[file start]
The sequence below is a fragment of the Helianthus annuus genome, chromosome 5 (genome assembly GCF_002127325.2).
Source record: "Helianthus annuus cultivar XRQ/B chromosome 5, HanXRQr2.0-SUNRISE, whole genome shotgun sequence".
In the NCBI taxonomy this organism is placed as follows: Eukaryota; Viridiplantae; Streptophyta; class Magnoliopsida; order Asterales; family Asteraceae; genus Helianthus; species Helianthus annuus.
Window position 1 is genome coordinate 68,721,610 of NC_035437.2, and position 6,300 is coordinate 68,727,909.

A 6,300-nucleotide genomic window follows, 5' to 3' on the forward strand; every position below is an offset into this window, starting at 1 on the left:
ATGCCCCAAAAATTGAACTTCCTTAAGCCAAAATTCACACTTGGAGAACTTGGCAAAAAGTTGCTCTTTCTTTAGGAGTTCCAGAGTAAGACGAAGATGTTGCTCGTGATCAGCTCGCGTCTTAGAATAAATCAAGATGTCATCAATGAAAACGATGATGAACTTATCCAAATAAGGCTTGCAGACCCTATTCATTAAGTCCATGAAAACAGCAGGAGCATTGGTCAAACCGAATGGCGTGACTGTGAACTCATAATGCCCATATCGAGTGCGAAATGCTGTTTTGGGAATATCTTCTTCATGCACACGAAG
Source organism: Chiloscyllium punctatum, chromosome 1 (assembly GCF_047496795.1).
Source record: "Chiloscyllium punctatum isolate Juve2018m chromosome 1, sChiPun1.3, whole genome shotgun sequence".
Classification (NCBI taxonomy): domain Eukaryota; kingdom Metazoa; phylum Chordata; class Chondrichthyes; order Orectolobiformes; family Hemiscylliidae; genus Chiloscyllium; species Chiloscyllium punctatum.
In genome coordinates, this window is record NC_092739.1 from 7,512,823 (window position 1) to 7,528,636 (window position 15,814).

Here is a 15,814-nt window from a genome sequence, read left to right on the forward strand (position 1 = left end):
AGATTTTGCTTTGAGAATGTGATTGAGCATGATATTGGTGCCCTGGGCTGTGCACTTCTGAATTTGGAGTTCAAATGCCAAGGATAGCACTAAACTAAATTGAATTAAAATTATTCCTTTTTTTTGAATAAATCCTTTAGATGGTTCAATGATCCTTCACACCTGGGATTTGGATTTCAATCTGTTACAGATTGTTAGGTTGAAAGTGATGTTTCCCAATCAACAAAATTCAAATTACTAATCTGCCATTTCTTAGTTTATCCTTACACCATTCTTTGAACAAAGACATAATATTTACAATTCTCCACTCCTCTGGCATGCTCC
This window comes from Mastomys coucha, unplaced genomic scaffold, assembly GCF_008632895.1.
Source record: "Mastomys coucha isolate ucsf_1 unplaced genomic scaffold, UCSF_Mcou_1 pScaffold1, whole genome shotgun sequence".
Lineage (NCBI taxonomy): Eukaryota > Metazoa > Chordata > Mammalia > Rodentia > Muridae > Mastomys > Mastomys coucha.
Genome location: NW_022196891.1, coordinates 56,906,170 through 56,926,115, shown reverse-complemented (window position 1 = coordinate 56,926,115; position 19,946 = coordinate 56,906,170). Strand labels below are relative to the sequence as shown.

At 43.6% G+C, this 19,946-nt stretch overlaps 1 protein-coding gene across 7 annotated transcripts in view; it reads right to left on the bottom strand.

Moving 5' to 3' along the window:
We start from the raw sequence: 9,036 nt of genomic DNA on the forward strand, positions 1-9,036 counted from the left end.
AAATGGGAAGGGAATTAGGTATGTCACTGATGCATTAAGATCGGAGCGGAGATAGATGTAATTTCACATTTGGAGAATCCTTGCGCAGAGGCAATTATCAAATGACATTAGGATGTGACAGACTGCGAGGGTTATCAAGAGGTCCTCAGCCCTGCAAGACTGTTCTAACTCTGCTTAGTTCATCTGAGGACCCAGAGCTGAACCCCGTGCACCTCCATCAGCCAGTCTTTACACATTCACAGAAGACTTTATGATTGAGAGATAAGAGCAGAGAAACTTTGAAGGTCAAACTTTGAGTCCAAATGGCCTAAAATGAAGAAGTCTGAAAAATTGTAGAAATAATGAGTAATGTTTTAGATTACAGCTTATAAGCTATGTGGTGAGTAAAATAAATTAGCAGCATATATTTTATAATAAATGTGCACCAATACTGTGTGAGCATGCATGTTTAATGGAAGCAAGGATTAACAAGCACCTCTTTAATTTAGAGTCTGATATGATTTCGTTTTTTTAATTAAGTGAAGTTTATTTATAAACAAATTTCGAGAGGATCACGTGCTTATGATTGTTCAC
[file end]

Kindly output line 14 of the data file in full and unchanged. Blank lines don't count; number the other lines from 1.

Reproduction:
Source record: "Mastomys coucha isolate ucsf_1 unplaced genomic scaffold, UCSF_Mcou_1 pScaffold1, whole genome shotgun sequence".